In Vivo Sodium MRI for Mouse Model of Ischemic Stroke at 7 T: Preliminary Results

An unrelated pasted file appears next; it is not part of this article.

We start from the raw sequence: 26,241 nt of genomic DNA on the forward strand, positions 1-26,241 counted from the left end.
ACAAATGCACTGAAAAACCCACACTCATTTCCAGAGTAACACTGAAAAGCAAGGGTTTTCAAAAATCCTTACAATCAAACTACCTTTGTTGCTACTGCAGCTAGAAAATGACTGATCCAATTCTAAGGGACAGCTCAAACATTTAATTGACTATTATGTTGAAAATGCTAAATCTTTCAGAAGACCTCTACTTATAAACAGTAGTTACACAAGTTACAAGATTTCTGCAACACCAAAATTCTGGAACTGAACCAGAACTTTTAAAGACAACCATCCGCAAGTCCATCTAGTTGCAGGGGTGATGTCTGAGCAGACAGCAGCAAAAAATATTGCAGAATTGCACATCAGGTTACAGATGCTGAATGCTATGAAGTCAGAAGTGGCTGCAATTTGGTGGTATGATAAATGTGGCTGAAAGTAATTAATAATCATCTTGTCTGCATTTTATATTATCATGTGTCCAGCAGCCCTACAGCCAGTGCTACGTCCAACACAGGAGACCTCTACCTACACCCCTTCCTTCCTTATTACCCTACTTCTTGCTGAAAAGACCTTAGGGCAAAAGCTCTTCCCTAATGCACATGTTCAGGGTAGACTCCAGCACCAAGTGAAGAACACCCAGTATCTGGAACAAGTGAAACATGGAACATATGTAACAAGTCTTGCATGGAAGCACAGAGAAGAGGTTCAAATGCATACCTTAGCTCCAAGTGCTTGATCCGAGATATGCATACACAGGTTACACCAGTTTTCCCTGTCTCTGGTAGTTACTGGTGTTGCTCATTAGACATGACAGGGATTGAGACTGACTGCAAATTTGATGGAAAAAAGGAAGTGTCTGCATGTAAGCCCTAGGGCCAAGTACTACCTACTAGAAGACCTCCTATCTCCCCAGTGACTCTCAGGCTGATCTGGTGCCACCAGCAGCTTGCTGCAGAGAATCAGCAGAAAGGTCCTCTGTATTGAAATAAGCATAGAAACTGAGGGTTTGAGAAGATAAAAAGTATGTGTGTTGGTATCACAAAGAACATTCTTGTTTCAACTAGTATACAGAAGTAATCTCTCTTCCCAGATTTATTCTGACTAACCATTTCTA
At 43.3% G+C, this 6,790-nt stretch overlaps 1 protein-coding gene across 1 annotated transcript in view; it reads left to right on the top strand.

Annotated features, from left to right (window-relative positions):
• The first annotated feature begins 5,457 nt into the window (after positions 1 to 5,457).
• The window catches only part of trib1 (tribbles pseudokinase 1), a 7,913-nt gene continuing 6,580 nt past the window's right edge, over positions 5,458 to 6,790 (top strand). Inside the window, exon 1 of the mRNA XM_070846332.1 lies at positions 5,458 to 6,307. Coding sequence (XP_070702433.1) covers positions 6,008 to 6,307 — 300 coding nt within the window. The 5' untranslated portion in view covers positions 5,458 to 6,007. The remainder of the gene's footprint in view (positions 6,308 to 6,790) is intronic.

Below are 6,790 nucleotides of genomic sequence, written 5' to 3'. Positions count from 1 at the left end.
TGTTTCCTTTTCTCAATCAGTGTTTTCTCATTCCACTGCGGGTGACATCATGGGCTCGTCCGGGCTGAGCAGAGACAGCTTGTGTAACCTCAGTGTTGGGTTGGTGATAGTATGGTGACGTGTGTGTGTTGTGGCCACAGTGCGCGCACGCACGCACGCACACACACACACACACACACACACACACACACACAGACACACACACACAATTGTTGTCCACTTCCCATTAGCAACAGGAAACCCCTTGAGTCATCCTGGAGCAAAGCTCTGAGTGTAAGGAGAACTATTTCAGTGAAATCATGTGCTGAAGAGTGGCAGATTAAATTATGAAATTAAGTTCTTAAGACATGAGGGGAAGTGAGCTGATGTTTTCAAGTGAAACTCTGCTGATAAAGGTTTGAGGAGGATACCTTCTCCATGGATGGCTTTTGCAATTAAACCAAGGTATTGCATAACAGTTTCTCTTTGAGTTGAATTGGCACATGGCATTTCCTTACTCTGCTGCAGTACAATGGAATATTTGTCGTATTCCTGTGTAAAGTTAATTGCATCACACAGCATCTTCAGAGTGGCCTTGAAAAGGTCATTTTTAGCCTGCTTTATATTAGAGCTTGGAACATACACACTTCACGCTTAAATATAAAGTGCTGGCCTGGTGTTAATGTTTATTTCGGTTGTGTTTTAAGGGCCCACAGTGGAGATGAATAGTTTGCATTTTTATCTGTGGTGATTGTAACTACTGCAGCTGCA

Previous studies have used sodium magnetic resonance imaging (MRI) to investigate the increase in tissue sodium concentration that occurs during a stroke by using various animal models of brain ischemia. However, most of these studies have involved rats, cats, or nonhuman primates. Although studies involving mice are relatively scant, mice have become the principal animal model for studying many human diseases, particularly in the field of genetics. Accordingly, this study employed sodium MRI to monitor changes in the intensity of sodium signals in a mouse model of ischemic stroke. The experiments were conducted using a 7-T MRI system, and a commercial double-tuned sodium/proton transmit-receive surface coil was used to capture the sodium and proton signal images. Sodium MRI was performed using a fast low-angle shot pulse sequence. The mice underwent middle cerebral artery occlusion to induce focal brain ischemia 48 h before the MRI scans were performed. The signal intensity of the sodium image was determined for a region of interest (ROI) in the ischemic area, and an ROI contralateral to this area. The average signal intensity in the sodium images of the mouse brains exhibited a 2.51-fold increase and a standard deviation was 0.93. The results of this study demonstrate the feasibility of using a 7-T MRI system to perform sodium MRI of a mouse model of ischemic stroke. The sodium signal intensity of the mouse brain revealed a substantial increase in sodium levels in the ischemic area compared with that in the contralateral brain hemisphere.